Mathematical Brain
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Naze sugaku ga tokui na hito to nigate na hito ga 
(Why are some people good, but others bad at maths?)

Mathematical Brain
Brian Butterworth
Daily Telegraph: Connected

Back to square roots... add a good teacher
and practice

by Roger Highfield
The Daily Telegraph: 3rd September, 2003.

Why can some people do mathematics as easily as breathing, while others dread working out a simple percentage? "Many people are frightened of maths. Some almost physically so. They start sweating at the very thought," said Carol Vorderman, who routinely encounters maths phobia in her efforts to improve numeracy.

One phobic is Lord Puttnam, chairman of Nesta and former film producer, who vividly recalls returning home, as an eight-year-old, from his north London Primary School "with red weals on the back of my legs". His teacher, frustrated by his poor written exams, "decided that I was being deliberately obdurate, and her frustration at what she saw as my defiance spilled over into her slapping the back of my legs (hard). "Unsurprisingly I developed a passionate hatred for all things maths. Only in the past few years have I discovered that there is nothing particularly unusual in the problems I was having. Better still, I've learnt that the symptoms tend to be found in children with very high IQs. Why hadn't anyone told Miss Fletcher that? I might have ended my career as a successful accountant.''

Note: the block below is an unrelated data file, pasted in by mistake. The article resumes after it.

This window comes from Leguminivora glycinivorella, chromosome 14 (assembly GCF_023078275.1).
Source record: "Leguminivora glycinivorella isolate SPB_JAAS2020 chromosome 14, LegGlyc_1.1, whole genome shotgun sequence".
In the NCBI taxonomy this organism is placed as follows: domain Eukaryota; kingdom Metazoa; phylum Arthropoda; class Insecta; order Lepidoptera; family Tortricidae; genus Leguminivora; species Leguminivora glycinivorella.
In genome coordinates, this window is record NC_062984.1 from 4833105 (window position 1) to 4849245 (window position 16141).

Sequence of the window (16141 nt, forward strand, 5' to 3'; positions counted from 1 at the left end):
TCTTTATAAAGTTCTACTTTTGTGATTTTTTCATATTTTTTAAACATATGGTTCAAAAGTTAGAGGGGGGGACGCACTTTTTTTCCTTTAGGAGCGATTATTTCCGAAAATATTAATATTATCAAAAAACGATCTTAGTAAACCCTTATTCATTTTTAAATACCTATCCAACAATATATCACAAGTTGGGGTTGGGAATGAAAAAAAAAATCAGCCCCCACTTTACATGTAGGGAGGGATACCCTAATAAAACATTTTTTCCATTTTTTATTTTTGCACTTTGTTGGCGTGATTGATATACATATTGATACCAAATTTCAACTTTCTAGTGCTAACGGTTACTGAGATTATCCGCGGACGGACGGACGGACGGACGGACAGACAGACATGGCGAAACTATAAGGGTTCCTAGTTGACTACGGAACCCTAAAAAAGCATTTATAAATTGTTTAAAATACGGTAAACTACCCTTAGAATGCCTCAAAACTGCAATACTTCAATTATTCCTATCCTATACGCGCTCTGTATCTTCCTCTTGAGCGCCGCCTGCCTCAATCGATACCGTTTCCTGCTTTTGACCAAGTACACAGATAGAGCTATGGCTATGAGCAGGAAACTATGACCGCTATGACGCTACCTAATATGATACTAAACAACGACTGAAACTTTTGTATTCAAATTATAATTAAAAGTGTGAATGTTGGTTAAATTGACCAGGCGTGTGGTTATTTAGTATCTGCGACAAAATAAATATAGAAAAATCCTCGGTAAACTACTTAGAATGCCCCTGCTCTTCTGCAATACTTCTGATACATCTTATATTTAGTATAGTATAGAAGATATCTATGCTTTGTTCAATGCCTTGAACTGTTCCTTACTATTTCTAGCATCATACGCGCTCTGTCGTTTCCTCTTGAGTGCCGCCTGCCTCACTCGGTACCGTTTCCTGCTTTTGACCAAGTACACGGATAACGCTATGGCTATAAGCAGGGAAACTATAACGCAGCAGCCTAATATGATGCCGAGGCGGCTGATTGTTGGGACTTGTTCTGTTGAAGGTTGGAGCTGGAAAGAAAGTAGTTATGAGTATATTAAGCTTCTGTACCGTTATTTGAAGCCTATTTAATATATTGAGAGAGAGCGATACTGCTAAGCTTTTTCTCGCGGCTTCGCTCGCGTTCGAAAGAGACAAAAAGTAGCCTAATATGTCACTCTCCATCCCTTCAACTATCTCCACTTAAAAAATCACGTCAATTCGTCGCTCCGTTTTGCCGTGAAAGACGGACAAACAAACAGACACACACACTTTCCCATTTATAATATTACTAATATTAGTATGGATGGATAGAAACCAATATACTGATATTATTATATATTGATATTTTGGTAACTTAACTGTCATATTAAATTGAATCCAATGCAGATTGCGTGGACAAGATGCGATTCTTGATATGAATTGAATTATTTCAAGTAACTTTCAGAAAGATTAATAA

Practice makes perfect, according to Vorderman, a view backed by Prof Brian Butterworth of University College London, author of The Mathematical Brain, who argues that virtually all of us possess a "number module" wired into our brains. The implication of his research is that, with the exception of unfortunate individuals with damaged brains, we could all brush up our maths skills to match those of Carol Vorderman.

"When you listen to me talk, interpreting what I say is a much more difficult skill than extracting square roots, which is trivial by comparison. It is just that we have had much more practice at it," says Prof Butterworth.

But for numeracy to improve, we need decent teachers, according to Vorderman, who believes that the current educational system is "not working at all" and that there is a downward trend in exam standards.

"The biggest disaster is how the number of people coming through to teach maths are not maths Maths is one of those subjects where to teach it well, you have to understand it."

Variations in the quality of maths teaching are responsible for one of the most enduring maths myths - one that has probably enhanced Vorderman's image - that women are not as good at manipulating numbers as men. Wrong, according to Prof Butterworth.

Decades ago, girls, unlike boys, tended to be taught by non-specialist teachers. As a consequence of their better teaching, the boys did better but today girls are on top, said Prof Butterworth, if the latest GCSE maths results are anything to go by.

A study he has conducted on the reaction times of 18,000 people who have passed through a science centre, Explore-at-Bristol, shows that women are superior when it comes to a very basic numerical skill - estimating the numbers of dots up to three. "Women are slightly faster," he said. "For more than three dots, they are the same.''

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